The Monument

The Monument

In the Quarter of “Englandfahrer”

It was the quarter of the “Englandfahrer” who were assigned their ship berths here on the Trave. Hence, the street name Engelsgrube, formerly, since 1259 “Engelsche Grove” (plate Anglica 1369).

From about 1630, the building is called “Rotbruhuus”, which refers to a brew house for brown beer.

At the beginning of the 20th century, the building was converted into a munitions factory. Thereafter, a cinema was established in 1920. Until the renewed conversion to a bar, different trades were located in the house until 1960. Subsequently, the decay began.

However, the oak rafters still present on the floors and the load wheel in the roof truss (circumference of 2.20 m), which is fully functional until now, still bear witness to the extremely high durability and quality of oak as a building material.

After about 3 years of construction, the building, which had been restored with great attention to detail, was ceremoniously opened on March 25, 1983, and handed over to its intended purpose as a Gdańsk Documentation and Cultural Center.

The then mayor of the Hanseatic City of Lübeck, Dr. Robert Knüppel, said in his speech at the time: “We are proud that we can still preserve such a rich heritage of architectural culture in our city, a heritage that emphasizes the historical rank and claim of the former “Queen of the Hanseatic League”. This means that we have the duty to preserve and to pass on because no generation is allowed to do as it pleases with the heritage of the past”.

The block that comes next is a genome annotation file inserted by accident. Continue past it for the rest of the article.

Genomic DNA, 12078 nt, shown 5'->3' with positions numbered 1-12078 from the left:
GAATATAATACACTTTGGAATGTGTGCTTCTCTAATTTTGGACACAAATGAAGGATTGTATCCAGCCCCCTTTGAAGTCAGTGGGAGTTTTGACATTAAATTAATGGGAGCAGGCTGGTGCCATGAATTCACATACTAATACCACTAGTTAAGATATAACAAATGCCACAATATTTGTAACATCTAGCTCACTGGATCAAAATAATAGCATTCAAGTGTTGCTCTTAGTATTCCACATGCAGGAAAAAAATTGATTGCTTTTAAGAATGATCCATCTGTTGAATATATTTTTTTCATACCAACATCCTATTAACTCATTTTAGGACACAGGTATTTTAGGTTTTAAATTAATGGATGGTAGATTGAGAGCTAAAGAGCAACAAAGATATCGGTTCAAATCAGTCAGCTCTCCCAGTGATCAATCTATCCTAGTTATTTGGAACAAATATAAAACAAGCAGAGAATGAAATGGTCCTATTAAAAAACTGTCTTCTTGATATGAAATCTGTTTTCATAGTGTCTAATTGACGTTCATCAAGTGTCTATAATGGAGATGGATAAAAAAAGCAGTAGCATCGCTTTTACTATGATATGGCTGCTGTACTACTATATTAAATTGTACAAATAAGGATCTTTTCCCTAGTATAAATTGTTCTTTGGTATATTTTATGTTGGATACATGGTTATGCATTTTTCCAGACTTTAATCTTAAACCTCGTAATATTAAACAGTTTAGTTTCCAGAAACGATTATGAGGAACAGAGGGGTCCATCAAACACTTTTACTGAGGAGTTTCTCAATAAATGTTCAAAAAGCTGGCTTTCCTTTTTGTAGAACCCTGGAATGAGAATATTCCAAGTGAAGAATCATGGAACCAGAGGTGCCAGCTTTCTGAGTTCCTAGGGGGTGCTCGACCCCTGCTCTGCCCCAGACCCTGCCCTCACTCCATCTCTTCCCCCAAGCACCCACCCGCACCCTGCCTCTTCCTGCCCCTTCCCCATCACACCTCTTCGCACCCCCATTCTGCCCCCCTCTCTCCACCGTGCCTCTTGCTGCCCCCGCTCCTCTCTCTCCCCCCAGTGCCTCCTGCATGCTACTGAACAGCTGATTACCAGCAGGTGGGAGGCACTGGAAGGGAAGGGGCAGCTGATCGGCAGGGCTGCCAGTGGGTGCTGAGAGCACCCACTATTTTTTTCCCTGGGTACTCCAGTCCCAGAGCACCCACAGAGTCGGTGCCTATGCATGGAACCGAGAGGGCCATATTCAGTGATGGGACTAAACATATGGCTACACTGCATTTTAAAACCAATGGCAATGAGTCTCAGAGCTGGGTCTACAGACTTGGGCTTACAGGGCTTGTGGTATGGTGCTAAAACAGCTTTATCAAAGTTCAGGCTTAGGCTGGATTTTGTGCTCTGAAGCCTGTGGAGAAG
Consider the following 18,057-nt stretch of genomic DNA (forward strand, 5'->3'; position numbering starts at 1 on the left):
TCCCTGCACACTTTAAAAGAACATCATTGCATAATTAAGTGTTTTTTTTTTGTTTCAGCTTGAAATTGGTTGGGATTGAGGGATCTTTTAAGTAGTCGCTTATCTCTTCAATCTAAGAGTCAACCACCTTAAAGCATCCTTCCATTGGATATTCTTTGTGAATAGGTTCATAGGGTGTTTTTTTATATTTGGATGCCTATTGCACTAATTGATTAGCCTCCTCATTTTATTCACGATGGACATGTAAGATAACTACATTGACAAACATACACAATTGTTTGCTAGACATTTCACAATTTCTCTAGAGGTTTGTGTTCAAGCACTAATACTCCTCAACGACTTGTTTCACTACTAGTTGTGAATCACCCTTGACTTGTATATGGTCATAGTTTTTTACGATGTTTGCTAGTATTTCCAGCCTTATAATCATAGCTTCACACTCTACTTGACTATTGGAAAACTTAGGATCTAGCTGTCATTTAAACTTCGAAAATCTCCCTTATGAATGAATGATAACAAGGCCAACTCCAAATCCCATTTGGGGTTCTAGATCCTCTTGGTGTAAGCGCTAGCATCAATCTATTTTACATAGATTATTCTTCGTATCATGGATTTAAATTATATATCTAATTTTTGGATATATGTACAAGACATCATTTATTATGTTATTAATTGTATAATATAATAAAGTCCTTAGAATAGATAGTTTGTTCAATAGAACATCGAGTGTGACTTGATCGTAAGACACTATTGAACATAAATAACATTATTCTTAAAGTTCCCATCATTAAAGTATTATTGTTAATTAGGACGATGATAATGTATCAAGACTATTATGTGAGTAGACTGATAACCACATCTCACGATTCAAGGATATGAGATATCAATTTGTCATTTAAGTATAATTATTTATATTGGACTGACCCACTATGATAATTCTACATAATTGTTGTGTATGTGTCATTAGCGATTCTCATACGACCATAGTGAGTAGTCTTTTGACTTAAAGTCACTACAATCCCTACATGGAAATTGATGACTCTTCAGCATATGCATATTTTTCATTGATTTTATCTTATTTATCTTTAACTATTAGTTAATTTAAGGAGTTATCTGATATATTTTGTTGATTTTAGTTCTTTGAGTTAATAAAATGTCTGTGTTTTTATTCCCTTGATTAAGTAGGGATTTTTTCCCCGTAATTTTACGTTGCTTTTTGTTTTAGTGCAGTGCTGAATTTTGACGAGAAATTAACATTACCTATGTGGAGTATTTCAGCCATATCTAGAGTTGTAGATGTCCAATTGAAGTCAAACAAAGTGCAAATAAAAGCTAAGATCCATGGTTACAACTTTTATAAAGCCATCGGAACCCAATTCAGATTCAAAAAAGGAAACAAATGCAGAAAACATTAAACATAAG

The Engelsgrube 66 house has been a structural element of the UNESCO “World Heritage Site Lübeck City Center” since 1987.

The building selected by the “Danziger Förderkreis e.V.” had been a listed building since 1921, but was in a pitiful condition due to progressive decay when it was taken over.

Behind the arbitrarily altered facades and interior walls, however, was a historically valuable building that can be traced back to the year 1310. In the city archives of the Hanseatic City of Lübeck, which have been kept since 1298, the historical development of this house here in the “Maria-Magdalenen-Quartier Engelsgroov” can be traced without any gaps:

It was built as a warehouse building in the Gothic style (the Gothic courtyard gable has been preserved) with a large high hallway on the ground floor and five warehouse floors. In the beginning, the merchants still lived on their ships.